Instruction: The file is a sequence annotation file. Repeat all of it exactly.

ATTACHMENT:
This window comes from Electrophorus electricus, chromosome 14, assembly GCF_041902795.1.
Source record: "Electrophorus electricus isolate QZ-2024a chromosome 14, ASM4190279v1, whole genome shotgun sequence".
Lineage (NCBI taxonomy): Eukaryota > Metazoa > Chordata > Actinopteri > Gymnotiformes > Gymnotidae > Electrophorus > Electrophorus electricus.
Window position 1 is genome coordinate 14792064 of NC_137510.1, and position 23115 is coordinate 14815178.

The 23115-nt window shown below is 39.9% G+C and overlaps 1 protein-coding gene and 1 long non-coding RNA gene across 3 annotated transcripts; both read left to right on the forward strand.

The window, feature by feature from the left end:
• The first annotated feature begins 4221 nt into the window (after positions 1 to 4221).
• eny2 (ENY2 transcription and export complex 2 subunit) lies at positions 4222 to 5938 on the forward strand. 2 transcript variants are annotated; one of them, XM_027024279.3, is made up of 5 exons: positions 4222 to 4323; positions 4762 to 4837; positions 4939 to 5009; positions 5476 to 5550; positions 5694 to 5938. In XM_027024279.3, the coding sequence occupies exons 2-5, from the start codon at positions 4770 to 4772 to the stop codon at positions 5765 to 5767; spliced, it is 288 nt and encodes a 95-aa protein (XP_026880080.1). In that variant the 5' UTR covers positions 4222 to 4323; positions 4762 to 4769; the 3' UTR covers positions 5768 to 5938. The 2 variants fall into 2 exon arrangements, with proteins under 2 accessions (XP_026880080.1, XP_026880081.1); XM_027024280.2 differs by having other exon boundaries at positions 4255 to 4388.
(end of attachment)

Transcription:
This window comes from Electrophorus electricus, chromosome 14, assembly GCF_041902795.1.
Source record: "Electrophorus electricus isolate QZ-2024a chromosome 14, ASM4190279v1, whole genome shotgun sequence".
Lineage (NCBI taxonomy): Eukaryota > Metazoa > Chordata > Actinopteri > Gymnotiformes > Gymnotidae > Electrophorus > Electrophorus electricus.
Window position 1 is genome coordinate 14792064 of NC_137510.1, and position 23115 is coordinate 14815178.

The 23115-nt window shown below is 39.9% G+C and overlaps 1 protein-coding gene and 1 long non-coding RNA gene across 3 annotated transcripts; both read left to right on the forward strand.

The window, feature by feature from the left end:
• The first annotated feature begins 4221 nt into the window (after positions 1 to 4221).
• eny2 (ENY2 transcription and export complex 2 subunit) lies at positions 4222 to 5938 on the forward strand. 2 transcript variants are annotated; one of them, XM_027024279.3, is made up of 5 exons: positions 4222 to 4323; positions 4762 to 4837; positions 4939 to 5009; positions 5476 to 5550; positions 5694 to 5938. In XM_027024279.3, the coding sequence occupies exons 2-5, from the start codon at positions 4770 to 4772 to the stop codon at positions 5765 to 5767; spliced, it is 288 nt and encodes a 95-aa protein (XP_026880080.1). In that variant the 5' UTR covers positions 4222 to 4323; positions 4762 to 4769; the 3' UTR covers positions 5768 to 5938. The 2 variants fall into 2 exon arrangements, with proteins under 2 accessions (XP_026880080.1, XP_026880081.1); XM_027024280.2 differs by having other exon boundaries at positions 4255 to 4388.